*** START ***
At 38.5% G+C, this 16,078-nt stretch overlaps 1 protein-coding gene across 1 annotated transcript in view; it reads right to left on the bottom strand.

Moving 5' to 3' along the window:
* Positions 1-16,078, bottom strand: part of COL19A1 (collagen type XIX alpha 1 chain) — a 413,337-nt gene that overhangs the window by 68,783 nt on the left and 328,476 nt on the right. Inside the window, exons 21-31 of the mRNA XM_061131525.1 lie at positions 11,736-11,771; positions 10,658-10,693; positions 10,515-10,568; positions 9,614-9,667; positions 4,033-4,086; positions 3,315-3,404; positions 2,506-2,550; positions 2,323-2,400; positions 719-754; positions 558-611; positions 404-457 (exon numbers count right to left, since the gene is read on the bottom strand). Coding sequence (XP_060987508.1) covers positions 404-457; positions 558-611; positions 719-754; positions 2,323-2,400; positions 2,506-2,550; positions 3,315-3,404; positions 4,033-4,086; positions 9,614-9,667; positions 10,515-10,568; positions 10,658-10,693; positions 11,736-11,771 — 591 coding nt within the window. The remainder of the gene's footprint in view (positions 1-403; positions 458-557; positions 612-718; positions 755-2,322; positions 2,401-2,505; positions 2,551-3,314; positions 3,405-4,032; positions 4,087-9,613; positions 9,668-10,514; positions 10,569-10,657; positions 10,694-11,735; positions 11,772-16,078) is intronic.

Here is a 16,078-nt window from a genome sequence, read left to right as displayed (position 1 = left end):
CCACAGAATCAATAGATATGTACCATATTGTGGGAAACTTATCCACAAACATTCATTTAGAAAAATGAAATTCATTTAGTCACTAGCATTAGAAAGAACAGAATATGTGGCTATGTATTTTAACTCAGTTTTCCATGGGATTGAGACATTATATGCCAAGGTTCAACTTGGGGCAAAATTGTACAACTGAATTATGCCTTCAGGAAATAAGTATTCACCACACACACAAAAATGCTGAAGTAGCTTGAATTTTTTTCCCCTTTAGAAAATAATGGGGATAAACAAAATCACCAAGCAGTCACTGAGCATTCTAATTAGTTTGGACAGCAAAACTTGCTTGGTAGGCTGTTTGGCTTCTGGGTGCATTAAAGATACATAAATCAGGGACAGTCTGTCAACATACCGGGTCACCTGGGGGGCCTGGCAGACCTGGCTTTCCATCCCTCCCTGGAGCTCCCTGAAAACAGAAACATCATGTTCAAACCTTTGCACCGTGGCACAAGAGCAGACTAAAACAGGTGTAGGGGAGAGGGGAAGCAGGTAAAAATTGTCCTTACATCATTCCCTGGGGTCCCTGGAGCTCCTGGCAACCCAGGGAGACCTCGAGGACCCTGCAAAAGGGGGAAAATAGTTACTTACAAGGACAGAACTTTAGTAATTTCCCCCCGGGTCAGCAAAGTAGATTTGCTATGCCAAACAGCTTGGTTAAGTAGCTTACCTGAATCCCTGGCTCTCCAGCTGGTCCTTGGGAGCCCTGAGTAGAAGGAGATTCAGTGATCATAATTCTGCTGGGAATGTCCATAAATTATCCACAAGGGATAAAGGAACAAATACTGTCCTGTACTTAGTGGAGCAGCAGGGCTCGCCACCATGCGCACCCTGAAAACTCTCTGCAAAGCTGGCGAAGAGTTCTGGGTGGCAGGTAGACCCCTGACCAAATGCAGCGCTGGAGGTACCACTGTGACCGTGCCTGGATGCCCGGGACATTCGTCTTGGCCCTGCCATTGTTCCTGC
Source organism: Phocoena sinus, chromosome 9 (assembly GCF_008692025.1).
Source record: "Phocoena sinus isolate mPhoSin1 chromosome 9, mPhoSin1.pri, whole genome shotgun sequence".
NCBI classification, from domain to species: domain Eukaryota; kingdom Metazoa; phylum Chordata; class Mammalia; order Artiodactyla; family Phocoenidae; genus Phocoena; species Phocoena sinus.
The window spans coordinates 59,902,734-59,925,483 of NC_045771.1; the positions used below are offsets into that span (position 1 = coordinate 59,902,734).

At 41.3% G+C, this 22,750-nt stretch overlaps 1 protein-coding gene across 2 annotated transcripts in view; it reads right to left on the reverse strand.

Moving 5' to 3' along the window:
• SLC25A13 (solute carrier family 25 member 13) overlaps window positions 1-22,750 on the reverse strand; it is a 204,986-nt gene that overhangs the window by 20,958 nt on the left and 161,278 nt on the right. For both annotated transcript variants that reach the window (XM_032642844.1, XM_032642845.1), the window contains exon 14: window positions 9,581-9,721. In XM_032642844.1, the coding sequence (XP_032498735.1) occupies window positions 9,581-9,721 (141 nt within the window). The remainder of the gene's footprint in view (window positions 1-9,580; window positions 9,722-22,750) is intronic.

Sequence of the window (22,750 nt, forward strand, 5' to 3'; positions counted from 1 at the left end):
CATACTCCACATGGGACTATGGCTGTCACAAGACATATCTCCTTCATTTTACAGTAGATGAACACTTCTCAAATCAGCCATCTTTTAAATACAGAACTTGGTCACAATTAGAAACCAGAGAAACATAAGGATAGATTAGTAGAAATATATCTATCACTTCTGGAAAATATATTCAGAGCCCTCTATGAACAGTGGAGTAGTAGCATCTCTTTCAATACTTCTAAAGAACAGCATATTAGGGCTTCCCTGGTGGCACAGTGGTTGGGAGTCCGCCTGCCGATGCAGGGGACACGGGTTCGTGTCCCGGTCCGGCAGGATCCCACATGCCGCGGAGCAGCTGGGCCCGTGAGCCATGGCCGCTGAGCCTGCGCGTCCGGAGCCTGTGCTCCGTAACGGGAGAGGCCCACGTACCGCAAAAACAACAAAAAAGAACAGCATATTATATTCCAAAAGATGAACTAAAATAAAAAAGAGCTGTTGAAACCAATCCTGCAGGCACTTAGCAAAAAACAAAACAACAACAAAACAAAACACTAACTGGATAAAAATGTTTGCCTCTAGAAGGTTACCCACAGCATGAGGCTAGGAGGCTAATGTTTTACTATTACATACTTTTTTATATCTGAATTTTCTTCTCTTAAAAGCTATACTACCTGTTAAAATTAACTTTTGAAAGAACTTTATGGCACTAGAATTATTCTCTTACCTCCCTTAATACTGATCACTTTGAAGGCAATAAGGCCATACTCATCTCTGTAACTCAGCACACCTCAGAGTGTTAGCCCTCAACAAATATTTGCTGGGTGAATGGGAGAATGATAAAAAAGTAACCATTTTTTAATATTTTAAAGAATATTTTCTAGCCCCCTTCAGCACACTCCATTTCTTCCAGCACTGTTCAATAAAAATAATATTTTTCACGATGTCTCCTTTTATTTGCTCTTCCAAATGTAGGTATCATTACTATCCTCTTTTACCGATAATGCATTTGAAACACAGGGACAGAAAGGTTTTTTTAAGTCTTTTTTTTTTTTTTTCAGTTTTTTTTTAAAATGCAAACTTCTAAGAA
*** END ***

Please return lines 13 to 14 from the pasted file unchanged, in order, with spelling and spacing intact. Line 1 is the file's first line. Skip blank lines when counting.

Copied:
Sequence of the window (22,750 nt, forward strand, 5' to 3'; positions counted from 1 at the left end):
CATACTCCACATGGGACTATGGCTGTCACAAGACATATCTCCTTCATTTTACAGTAGATGAACACTTCTCAAATCAGCCATCTTTTAAATACAGAACTTGGTCACAATTAGAAACCAGAGAAACATAAGGATAGATTAGTAGAAATATATCTATCACTTCTGGAAAATATATTCAGAGCCCTCTATGAACAGTGGAGTAGTAGCATCTCTTTCAATACTTCTAAAGAACAGCATATTAGGGCTTCCCTGGTGGCACAGTGGTTGGGAGTCCGCCTGCCGATGCAGGGGACACGGGTTCGTGTCCCGGTCCGGCAGGATCCCACATGCCGCGGAGCAGCTGGGCCCGTGAGCCATGGCCGCTGAGCCTGCGCGTCCGGAGCCTGTGCTCCGTAACGGGAGAGGCCCACGTACCGCAAAAACAACAAAAAAGAACAGCATATTATATTCCAAAAGATGAACTAAAATAAAAAAGAGCTGTTGAAACCAATCCTGCAGGCACTTAGCAAAAAACAAAACAACAACAAAACAAAACACTAACTGGATAAAAATGTTTGCCTCTAGAAGGTTACCCACAGCATGAGGCTAGGAGGCTAATGTTTTACTATTACATACTTTTTTATATCTGAATTTTCTTCTCTTAAAAGCTATACTACCTGTTAAAATTAACTTTTGAAAGAACTTTATGGCACTAGAATTATTCTCTTACCTCCCTTAATACTGATCACTTTGAAGGCAATAAGGCCATACTCATCTCTGTAACTCAGCACACCTCAGAGTGTTAGCCCTCAACAAATATTTGCTGGGTGAATGGGAGAATGATAAAAAAGTAACCATTTTTTAATATTTTAAAGAATATTTTCTAGCCCCCTTCAGCACACTCCATTTCTTCCAGCACTGTTCAATAAAAATAATATTTTTCACGATGTCTCCTTTTATTTGCTCTTCCAAATGTAGGTATCATTACTATCCTCTTTTACCGATAATGCATTTGAAACACAGGGACAGAAAGGTTTTTTTAAGTCTTTTTTTTTTTTTTTCAGTTTTTTTTTAAAATGCAAACTTCTAAGAA